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Category archives for Opinion

In a recent opinion piece appearing in the Washington Post, Jason Johnson argues that in today’s cut-and-paste world, the term paper is becoming irrelevant: Today I plagiarized multiple documents at work. I took the writing of others and presented it to my supervisor as if it were my own. It was an open secret that…

There’s been a lot of news about robots lately, so I thought I’d take the opportunity to synthesize what’s going on in this field and offer a bit of speculation about where robotics is headed. First: From Neurodudes comes news of an artificial robotic limb that not only responds to nerve impulses but also has…

Today I’m going to be working with some students in Greta’s course “Psychology Goes to the Movies” to help them write CogDaily-style reports on scholarly research. With any luck, you’ll see their reports here this summer! I thought CogDaily readers might be interested in some of the principles I’ll be sharing with Greta’s students, so…

For some reason I can’t resist watching Steve Jobs’ Apple keynote speeches. I watched six years ago when he introduced the iPod, and I watched again last night when he introduced his latest “revolutionary” product. People were amazed when the iPod was introduced — but a little shocked by the price. I didn’t buy an…

Gualtiero Piccinini writes: I always put my papers online. I used to publish online a penultimate version, under the assumption that since it’s not identical to the published version, it’s ok. Lately, taking a cue from the copyright form of Australasian Journal of Philosophy, I’ve started posting the last version sent to the publisher (before…

Nature’s report on open peer review

I was on the way out the door for a vacation when the journal Nature published its much-anticipated report on the results of its open peer review experiment, but I did want to offer a few comments on the report, even if I’m arriving to the discussion a bit late. Peer review, of course, is…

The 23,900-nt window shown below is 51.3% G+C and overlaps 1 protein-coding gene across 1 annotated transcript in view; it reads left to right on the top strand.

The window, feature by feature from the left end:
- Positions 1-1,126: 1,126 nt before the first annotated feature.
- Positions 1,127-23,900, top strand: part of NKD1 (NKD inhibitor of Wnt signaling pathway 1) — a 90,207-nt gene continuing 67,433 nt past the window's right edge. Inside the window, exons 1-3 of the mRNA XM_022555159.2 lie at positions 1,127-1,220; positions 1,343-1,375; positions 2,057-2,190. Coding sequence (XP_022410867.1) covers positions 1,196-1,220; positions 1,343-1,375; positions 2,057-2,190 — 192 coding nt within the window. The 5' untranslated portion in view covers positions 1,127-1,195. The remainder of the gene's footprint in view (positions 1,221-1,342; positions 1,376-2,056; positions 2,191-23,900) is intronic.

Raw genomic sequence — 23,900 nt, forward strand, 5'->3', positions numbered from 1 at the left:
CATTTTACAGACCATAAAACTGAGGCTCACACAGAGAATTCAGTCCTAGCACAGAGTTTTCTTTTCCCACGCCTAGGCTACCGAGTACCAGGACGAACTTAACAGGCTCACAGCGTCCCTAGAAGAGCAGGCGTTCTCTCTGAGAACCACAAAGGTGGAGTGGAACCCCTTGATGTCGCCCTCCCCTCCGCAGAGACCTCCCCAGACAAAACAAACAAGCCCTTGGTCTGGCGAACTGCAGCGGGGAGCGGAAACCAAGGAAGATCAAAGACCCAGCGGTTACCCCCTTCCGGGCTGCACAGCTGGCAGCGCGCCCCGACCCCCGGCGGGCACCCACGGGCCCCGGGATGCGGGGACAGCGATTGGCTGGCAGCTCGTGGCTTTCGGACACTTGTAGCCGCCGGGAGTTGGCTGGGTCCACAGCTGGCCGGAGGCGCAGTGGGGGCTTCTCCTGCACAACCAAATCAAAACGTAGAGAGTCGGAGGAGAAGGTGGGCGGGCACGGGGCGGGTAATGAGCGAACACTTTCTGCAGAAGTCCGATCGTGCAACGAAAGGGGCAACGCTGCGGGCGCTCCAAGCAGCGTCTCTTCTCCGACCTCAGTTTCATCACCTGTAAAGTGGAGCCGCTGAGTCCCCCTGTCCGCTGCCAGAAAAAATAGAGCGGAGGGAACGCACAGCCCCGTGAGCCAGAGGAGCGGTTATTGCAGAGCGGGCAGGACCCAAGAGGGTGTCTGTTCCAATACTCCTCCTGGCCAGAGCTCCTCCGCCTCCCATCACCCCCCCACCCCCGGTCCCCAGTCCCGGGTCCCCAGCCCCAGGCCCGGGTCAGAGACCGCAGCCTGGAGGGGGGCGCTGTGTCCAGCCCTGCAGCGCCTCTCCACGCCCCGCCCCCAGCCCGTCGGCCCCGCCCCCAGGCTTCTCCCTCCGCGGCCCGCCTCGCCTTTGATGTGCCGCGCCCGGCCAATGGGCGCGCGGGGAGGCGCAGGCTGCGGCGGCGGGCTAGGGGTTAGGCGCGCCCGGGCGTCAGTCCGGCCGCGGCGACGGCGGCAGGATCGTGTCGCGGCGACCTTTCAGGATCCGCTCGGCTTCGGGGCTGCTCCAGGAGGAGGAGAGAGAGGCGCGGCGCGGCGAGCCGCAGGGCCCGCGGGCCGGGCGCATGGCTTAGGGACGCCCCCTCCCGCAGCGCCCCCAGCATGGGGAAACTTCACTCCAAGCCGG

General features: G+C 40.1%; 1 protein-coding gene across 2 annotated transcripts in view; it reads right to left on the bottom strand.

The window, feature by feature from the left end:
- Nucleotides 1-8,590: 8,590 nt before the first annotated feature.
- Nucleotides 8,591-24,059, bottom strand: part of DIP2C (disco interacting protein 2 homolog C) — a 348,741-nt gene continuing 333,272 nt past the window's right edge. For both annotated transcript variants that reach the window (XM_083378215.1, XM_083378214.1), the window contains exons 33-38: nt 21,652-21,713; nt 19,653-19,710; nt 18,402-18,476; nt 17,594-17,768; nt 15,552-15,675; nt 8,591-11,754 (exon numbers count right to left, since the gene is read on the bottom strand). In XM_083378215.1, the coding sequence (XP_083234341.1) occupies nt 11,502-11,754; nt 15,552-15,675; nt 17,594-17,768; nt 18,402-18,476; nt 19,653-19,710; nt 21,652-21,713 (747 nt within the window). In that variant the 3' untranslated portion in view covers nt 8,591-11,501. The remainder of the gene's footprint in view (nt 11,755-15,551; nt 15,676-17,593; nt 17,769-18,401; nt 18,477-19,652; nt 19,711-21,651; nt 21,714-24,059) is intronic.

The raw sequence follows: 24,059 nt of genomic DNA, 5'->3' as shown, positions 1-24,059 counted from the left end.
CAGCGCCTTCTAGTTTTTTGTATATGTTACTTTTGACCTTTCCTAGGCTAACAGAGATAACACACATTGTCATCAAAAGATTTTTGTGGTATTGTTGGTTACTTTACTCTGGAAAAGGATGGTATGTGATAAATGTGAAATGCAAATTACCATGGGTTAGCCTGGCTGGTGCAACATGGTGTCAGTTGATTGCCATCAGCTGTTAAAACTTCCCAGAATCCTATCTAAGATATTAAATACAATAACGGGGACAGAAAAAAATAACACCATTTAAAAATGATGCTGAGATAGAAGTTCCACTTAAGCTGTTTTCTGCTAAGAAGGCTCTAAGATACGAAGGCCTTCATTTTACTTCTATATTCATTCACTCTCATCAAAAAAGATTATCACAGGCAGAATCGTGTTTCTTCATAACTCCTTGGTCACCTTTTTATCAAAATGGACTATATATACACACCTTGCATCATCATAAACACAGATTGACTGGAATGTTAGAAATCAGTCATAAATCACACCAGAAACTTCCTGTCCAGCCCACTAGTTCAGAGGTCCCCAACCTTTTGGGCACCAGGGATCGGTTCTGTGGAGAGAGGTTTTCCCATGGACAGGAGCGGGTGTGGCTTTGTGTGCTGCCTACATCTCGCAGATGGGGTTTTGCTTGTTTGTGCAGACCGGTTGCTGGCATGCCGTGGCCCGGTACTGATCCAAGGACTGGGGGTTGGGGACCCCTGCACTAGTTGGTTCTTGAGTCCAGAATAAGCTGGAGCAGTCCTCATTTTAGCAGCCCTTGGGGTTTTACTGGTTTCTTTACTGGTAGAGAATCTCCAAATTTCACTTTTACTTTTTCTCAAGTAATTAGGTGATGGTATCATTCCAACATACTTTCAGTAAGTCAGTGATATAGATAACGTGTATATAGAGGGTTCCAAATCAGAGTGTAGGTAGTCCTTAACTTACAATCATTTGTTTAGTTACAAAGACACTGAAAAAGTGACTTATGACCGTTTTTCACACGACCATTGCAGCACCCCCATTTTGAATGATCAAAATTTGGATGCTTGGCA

Clinician Dr. Louann Brizendine is quoted in the New York Times as saying that she doesn’t do research because “I don’t want to give patients a placebo. It’s cruel.” The interviewer pushes her on the issue, pointing out that in the long term, controlled studies are necessary in order to determine the efficacy of treatments.…

Over at The Quarterly Conversation, I’ve written a review of George Lakoff’s book Whose Freedom? In case my personal politics haven’t come through in my CogDaily posts (and I do make an effort to assume a neutral perspective here), you’ll get a good sense of my views in this review, where I point out that…

Do “Blink” methods really work?

Larry Moran thinks I have the wrong idea about teaching evaluations and “thin slicing”: Unfortunately, Dave Munger seems to draw the wrong conclusions from this study as he explains in an earlier posting [The six-second teacher evaluation]. In that article from last May he says … So we do appear to be quite effective at…

In 1981, the economist Lester C. Thurow wrote an article for the New York Times entitled “Why women are paid less than men.” If you have a subscription, you can still read it on the Times web site. My copy comes from an anthology I edited in 1992. Thurow’s conclusion: The decade between 25 and…